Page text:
Bruce Lipton, a world famous physician, educator and author is often quoted by his supporters as an icon of self-help and fitness. Born in 1906, Bruce Lipton received his medical degree from Harvard University and worked for the U.S. Public Health Service for over twenty years. He is best known for his research into the human mind and the universe of human consciousness.
In his book The Biology of Belief: Research on the Changing Self, Bruce Lipton reveals how our thought processes are linked to the physical body. In this book he explores how opinion can shape and control our conscious information processing and our behavior patterns. To understand how this works you need to examine how we think and why. According to Bruce Lipton, when we think, our brains release chemicals known as neurotransmitters, which flow through pathways in our brains. These neurotransmitters are responsible for coordinating all our thinking, communication and bodily functions.
Our thoughts, emotions, memories, skills, wisdom and creativity are produced by these neurotransmitters. However, it’s important to understand that our thinking is not solely a function of our brain. Our entire body, including our thoughts and unconscious mind also affects our thinking. Weaker believing can manifest in many different ways, from poor concentration and problem solving to cranky, anxious and angry.
Because our conscious mind does not always control our conscious information processing, sometimes we’re forced to rely on our unconscious mind for help. As an example, if we are solving a problem or developing new skills, we may start by using logic and logical thinking. However, as soon as we get caught into our own”logical mystery” we revert to our emotional memory and behavior patterns. And before we know it we’re back at square one, with another problem and possibly another round of frustrated and angry reaction.
Bruce Lipton believes that the way we think about problem solving goes much beyond our intellectual capacities. Instead, he believesour unconscious mind provides the critical information that guides and directs our behavior. And although this portion of our mind is much more difficult to influence than reflection and logic, it is also more immune to negative manipulation. It follows that we can change undesirable behavior patterns much more easily and efficiently than we could with logic and rational thinking alone.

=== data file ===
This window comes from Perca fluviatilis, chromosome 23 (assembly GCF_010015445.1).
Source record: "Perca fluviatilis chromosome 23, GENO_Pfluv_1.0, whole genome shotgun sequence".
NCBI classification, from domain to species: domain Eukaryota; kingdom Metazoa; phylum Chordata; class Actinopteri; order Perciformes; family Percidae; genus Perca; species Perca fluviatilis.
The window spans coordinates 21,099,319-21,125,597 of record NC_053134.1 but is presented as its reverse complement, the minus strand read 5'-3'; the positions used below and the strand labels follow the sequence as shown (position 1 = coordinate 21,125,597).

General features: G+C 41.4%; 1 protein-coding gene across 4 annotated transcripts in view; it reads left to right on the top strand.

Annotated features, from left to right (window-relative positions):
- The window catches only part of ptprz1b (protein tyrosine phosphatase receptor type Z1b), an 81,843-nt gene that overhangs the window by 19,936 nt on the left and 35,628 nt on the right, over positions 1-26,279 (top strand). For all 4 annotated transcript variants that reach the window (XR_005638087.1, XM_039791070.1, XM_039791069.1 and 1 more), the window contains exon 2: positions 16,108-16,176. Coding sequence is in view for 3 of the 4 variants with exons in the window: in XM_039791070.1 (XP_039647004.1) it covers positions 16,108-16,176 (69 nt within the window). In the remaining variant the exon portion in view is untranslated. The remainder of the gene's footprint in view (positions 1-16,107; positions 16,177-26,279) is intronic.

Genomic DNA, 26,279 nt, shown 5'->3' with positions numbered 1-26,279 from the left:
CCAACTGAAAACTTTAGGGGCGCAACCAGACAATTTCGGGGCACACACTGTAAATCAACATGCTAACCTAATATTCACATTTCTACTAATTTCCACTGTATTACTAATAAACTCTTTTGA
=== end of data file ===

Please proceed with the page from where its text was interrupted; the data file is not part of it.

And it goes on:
Bruce Lipton recommends using several problem solving techniques along with his classic ones. He says you need to be ready to go outside your comfort zone when solving complex problems, and he recommends using intuition as an extra tool. Intuition comes into play because it helps us connect what we already know to our subconscious mind, which in turn helps us make connections into the subconscious mind. Another tool he proposes is to develop an inner filter to get rid of conscious information and focus all attention on the intuitive part of the brain. Because conscious information tends to restrict our instinctive skills, consciously processing too much information at once may have a severe inhibitory effect.
Bruce Lipton presents several practical actions to help people solve their particular problems. These measures are based on his years of clinical practice and research. These steps are especially helpful for those who can’t afford or don’t need to spend money on counselling sessions. In fact, if you feel you want more help with problem solving, Bruce Lipton can often be a terrific source of inspiration and support.
Bruce Lipton’s problem solving techniques go beyond mere advice on how to solve problems. Furthermore, he teaches that there are two parts to a problem; the physical problem and the psychological problem or concern. And he believes these two parts can be separated because the physical problem is simply a symptom of deeper emotional issues. . .so if you ignore the emotional problem, you won’t be dismissing the physical one either.